Although predatory pricing is not specifically mentioned in the law, it is considered to be a misuse of market power. This is captured under section 46 of the Competition and Consumer Act 2010 (CCA), a national law which governs all things related to businesses, customers and anti-competitive behaviour more broadly.
This law provides that a business with a substantial degree of power in a market cannot engage in conduct for the purpose or intention of substantially lessening the competition in a market. Further, even if anti-competitive behaviour wasn’t its intention, if a business’ pricing had this effect or was likely to have this effect, it is also an illegal misuse of market power.
A business with a substantial degree of market power is able to insulate itself well from competition. It will likely be able to act independently of market forces, such as competition, suppliers or customers. Other factors determining a business’ market power may include its financial strength, market share and the ease with which it restricts competition.
How Should I Price My Products Instead?
With all of this in mind, pricing your goods and services may feel like a daunting process. Certainly, there can be serious consequences for businesses which disregard the laws and regulations around price-setting.
The Recommended Retail Price (RRP) is generally a good starting point in price-setting. This is a recommended price which is provided by a supplier to a retailer. You may then want to calculate the costs for producing or delivering your product or service.
When coming to a figure for your price, you will need to think about what kind of profit you are looking to make on your goods or services. Take into account your positioning in the market, such as whether your business sells high-end products. You will also need to factor in how your competitors price their rival products in your strategy.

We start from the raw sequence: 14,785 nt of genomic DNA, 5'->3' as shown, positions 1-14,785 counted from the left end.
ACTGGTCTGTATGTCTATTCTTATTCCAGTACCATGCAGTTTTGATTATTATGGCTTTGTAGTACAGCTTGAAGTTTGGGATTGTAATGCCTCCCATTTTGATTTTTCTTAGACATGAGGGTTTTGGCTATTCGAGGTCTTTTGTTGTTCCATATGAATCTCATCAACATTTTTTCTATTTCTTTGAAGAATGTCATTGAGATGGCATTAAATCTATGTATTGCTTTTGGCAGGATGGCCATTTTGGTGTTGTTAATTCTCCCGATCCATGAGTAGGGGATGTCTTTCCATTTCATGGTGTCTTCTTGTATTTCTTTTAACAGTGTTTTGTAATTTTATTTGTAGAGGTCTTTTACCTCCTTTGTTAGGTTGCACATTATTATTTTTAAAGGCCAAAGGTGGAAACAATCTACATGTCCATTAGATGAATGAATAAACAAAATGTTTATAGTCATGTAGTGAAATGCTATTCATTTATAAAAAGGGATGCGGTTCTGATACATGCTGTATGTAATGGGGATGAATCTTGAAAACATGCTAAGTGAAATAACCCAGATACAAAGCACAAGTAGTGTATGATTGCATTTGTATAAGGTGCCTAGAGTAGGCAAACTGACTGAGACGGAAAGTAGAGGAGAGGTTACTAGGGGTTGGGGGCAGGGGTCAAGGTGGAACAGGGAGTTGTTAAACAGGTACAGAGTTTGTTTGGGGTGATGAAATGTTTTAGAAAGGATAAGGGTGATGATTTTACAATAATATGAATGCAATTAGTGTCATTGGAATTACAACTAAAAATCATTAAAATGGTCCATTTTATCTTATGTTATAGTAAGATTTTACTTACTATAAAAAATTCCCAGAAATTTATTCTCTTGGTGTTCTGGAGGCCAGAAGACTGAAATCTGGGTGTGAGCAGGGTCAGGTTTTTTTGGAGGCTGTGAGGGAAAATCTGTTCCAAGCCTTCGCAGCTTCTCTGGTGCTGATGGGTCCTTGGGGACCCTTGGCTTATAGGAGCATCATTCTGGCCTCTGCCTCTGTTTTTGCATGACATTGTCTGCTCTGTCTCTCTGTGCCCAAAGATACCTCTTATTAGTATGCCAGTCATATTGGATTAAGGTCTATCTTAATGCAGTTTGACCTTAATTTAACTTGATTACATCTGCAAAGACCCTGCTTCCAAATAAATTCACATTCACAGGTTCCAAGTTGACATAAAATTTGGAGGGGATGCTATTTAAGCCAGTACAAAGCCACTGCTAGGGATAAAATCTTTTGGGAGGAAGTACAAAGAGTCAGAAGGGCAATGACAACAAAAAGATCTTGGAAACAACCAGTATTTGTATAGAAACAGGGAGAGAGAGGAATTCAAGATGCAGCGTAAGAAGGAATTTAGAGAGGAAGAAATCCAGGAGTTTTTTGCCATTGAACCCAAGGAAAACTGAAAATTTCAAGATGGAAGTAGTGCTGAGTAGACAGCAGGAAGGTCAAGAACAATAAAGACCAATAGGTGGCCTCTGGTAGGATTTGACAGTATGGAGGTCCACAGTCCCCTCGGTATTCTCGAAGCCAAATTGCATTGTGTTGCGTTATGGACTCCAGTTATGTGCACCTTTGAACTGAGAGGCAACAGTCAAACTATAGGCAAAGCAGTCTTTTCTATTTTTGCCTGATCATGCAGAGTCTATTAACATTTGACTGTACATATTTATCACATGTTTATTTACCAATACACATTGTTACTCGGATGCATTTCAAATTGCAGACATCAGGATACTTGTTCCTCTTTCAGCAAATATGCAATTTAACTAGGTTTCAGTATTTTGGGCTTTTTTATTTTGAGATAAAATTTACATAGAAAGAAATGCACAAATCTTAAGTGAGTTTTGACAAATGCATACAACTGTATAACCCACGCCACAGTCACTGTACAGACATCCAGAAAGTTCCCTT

Aside from laws against predatory pricing, you will also need to make sure that you comply with additional regulations in competition and consumer law.
For example, if you use comparative pricing strategies to compare the current discounted price of a product to a previous one, you will be breaching the Australian Consumer Law if you are untruthful or misleading. We’ve talked about some of these other legal regulations which affect pricing in more detail here: Recommended Retail Price: How Do You Know If Your Price Is Right?
Predatory pricing will necessarily involve an offending business with a large market share and good financial strength. This business must have sufficiently lowered its prices either for the purpose of harming competitors or with the effect or likely effect of harming competitors.
But it is important to remember that businesses are generally free to set their prices how they wish, even if this involves operating with a loss. The act of lowering prices itself will not necessarily always be a misuse of market power, even if a business has a large market share.
Whether the law has been broken or not will depend on the anti-competitive purpose or effect of the conduct. Other additional factors, such as how long the goods or services have been sold at a low cost (a sustained period is more likely to be predatory) and how much market power the business possesses will also be relevant.
While it often seems fairly harmless and normal for a business to lower the prices of goods and services, it could be predatory pricing if the purpose or effect of this is to damage competition.
If you feel that you’ve been damaged by predatory pricing or if you want to know more about the regulations that impact your pricing, we’re here to help! You can reach out to our team for a free, no-obligations chat at firstname.lastname@example.org or 1800 730 617.